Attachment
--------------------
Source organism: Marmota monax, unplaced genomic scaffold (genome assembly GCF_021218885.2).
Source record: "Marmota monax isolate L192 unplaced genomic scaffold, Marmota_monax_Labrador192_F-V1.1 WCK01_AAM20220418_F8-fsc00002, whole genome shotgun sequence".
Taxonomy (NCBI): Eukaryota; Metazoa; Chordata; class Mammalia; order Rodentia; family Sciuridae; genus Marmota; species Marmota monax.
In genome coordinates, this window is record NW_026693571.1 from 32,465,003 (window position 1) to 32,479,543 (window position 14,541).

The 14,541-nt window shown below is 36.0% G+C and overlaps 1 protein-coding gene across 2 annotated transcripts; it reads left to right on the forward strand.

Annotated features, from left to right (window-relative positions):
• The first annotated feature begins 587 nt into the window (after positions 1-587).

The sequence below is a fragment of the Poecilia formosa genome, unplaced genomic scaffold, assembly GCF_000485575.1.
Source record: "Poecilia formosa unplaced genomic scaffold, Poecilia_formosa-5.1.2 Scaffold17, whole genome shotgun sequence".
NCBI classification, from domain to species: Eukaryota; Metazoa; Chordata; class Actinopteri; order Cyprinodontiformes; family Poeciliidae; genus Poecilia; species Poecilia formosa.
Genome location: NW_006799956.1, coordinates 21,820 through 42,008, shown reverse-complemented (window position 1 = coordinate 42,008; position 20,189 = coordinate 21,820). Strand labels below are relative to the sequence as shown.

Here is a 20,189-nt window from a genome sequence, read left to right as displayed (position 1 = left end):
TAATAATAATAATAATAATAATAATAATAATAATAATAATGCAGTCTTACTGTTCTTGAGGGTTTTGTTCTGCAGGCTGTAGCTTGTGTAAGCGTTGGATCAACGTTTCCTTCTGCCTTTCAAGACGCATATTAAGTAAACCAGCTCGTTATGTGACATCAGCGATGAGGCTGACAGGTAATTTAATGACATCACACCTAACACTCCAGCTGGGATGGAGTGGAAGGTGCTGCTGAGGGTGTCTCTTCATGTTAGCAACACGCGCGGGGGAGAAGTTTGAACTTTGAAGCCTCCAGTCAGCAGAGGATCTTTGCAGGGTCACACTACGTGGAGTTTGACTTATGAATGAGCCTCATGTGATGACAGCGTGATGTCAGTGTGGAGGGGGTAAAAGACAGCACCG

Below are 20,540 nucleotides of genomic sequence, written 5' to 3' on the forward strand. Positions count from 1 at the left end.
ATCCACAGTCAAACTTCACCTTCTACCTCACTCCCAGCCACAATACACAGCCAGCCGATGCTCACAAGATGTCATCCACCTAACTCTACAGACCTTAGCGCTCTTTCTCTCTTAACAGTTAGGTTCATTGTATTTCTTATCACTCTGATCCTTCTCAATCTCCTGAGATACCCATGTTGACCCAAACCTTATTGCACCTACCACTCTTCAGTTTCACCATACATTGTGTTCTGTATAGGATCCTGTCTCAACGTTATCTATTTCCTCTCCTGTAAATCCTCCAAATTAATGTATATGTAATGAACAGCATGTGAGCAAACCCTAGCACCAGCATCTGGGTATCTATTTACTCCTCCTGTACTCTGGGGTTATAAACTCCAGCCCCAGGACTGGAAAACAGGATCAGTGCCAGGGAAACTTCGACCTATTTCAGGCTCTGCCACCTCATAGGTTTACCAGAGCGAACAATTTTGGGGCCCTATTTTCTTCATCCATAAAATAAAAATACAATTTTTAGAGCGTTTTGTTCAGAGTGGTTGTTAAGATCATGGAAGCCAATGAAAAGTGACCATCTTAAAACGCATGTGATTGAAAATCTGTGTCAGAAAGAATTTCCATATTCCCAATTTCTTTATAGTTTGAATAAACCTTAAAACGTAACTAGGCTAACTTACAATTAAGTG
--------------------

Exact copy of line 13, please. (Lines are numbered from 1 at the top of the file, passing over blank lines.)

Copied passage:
TAATAATAATAATAATAATAATAATAATAATAATAATAATGCAGTCTTACTGTTCTTGAGGGTTTTGTTCTGCAGGCTGTAGCTTGTGTAAGCGTTGGATCAACGTTTCCTTCTGCCTTTCAAGACGCATATTAAGTAAACCAGCTCGTTATGTGACATCAGCGATGAGGCTGACAGGTAATTTAATGACATCACACCTAACACTCCAGCTGGGATGGAGTGGAAGGTGCTGCTGAGGGTGTCTCTTCATGTTAGCAACACGCGCGGGGGAGAAGTTTGAACTTTGAAGCCTCCAGTCAGCAGAGGATCTTTGCAGGGTCACACTACGTGGAGTTTGACTTATGAATGAGCCTCATGTGATGACAGCGTGATGTCAGTGTGGAGGGGGTAAAAGACAGCACCG